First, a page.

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Mrs. BLACKBURN. Mr. President, it really has been quite a year here in Washington for drawn-out policy battles. It is November, and we are still fighting over defense spending, trade, and the results of an election long since decided in 2016.
A quick flip through this morning's world news sections serves as my daily reminder that Americans really do have so much for which to be thankful. One might even feel inclined to say we are really lucky to live here in the United States. Yet I will tell you that luck really doesn't have a lot to do with it. Our freedom was bought with the blood of thousands who instigated a revolution in spite of being outspent, outmanned, and outgunned by the global superpower of their time, and thank goodness they had that fighting spirit. That same absolute belief in the right to self-determination went on to fuel the abolitionists, the women's suffragists, and the civil rights warriors. Their fearlessness inspires freedom movements that we are seeing all across the globe today.
Just a few months ago, heads turned toward China as thousands of Hong Kong people poured into the streets and said no to Beijing's stranglehold, but just saying no wasn't enough. Now their neighborhoods and universities have morphed into war zones, and Chinese authorities have long since justified shooting live rounds of ammunition into the crowds.
Imagine the intensity of the fear it takes to push a government to fire on its own people when the entire world is watching. Beijing is worried, but Beijing will also not hesitate to use any force it deems necessary to tighten its grip on Hong Kong.
Now, here in the Senate, we are working on a few pieces of legislation to let the Chinese and the Hong Kong Governments know that the United States is watching. We have included a bill that will prevent U.S. companies from exporting crowd control supplies to the Hong Kong Police Force. It is important, though, for everyone to understand that the motivating factors behind political oppression have nothing to do with tear gas or with stun guns. There is only so much that legislation can do.
Governments in Iraq, Vietnam, Algeria, and Lebanon are also hard at work in doing whatever they can to prevent their citizens from stepping out of line, because they know what will happen if their citizens are free to criticize the state, and they are terrified of losing power.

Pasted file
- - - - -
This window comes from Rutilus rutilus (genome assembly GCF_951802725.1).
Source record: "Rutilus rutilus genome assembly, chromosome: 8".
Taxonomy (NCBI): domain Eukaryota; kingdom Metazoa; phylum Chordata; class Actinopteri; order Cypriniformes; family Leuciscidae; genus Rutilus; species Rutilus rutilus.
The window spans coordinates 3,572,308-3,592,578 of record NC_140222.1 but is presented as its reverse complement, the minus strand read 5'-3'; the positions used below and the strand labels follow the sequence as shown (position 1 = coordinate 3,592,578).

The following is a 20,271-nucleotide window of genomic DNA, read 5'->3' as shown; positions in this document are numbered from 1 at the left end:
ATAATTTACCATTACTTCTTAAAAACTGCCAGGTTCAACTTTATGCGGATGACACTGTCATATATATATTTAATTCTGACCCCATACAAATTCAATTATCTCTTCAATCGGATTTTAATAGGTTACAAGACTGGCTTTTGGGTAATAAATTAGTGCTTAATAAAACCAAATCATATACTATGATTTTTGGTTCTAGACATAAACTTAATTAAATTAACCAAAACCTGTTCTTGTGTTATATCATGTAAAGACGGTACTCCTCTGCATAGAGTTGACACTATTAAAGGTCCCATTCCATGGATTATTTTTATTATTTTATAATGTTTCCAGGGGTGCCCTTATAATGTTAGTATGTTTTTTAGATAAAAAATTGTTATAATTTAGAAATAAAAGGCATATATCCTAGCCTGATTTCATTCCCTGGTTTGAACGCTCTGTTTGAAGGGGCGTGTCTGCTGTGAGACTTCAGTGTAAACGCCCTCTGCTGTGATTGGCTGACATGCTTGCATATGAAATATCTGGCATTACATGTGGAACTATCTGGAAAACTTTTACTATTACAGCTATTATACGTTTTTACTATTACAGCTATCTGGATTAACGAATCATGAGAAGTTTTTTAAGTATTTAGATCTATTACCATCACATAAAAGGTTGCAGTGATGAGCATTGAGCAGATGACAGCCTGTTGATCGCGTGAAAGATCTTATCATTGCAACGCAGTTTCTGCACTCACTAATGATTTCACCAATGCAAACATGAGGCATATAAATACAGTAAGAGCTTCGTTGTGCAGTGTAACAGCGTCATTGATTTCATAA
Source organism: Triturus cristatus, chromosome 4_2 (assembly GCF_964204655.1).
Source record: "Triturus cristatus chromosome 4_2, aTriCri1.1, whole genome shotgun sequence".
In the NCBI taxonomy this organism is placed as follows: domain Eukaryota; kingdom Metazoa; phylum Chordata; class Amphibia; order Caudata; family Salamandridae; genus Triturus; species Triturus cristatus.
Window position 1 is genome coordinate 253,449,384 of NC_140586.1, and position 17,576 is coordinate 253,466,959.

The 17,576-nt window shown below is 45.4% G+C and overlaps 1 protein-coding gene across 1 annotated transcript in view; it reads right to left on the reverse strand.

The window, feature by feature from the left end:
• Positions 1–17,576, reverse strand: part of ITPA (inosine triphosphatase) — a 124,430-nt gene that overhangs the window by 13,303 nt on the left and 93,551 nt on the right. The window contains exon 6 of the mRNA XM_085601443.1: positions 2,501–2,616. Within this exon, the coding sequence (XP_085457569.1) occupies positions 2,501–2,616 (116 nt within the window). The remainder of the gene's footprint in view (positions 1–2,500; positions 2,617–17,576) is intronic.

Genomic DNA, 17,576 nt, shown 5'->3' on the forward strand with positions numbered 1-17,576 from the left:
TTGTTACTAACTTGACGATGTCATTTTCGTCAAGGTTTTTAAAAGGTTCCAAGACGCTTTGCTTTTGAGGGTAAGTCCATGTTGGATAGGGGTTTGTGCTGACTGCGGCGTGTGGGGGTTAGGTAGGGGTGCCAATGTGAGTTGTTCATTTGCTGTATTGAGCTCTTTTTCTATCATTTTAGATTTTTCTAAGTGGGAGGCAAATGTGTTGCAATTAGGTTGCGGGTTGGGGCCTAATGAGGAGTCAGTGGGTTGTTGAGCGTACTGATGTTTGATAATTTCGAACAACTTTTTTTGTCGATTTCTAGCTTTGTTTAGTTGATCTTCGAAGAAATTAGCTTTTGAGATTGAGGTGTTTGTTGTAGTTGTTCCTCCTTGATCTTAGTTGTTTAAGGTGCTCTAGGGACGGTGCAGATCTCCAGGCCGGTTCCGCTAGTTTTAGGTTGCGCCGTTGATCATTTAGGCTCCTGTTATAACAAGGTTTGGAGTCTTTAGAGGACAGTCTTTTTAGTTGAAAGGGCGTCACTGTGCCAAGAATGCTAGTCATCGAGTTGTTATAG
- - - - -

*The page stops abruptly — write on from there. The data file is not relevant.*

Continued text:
This month, the entire world looks toward Central Europe to commemorate the fall of the Berlin Wall. When East Berliners first stepped into the western half of their city, they revealed to the rest of the world the horrors of living under a political regime that sustained itself by consuming the autonomy of its subjects. History serves as an enduring warning against the dangers of the all-powerful state.
As we watch mass protests play out a half a world away, many Americans still see social chaos not as a symptom of a disease but as a spontaneous expression of some nebulous desire to be free. They don't stop to recall what sparked the first feelings of unease long before the Molotov cocktails started flying through the air.
This is why, here in the United States, my colleagues in the majority have forced many conversations on the perils of degrading the foundations of our Republic. We have debated ad nauseam the Constitution's place in civil and legal discourse, asking: Does it provide a workable standard or is it just an outdated piece of paper now rendered illegitimate by the male whiteness of its drafters? I think the Presiding Officer knows my response.
We defend the Constitution and the system of government it created because we know, from studying history and from observing current events, that freedom does not suddenly expire. Freedom begins to wither the moment those in power convince themselves that a reprieve from uncomfortable policy debates over speech, self-defense, or the size of government will be worth the risk of shelving the standards that protect individual liberty.
The current blase tolerance and, in some cases, incomprehensible enthusiasm for socialism and other authoritarian philosophies is sending a strong message to the rest of the world that the standard for global freedom is up for debate. If we acquiesce to the argument that America's founding principles have passed their expiration date, we will have failed as a people and as a world leader. That failure will change the course of our history, and it will be used as a weapon to quash dissent elsewhere in the world.
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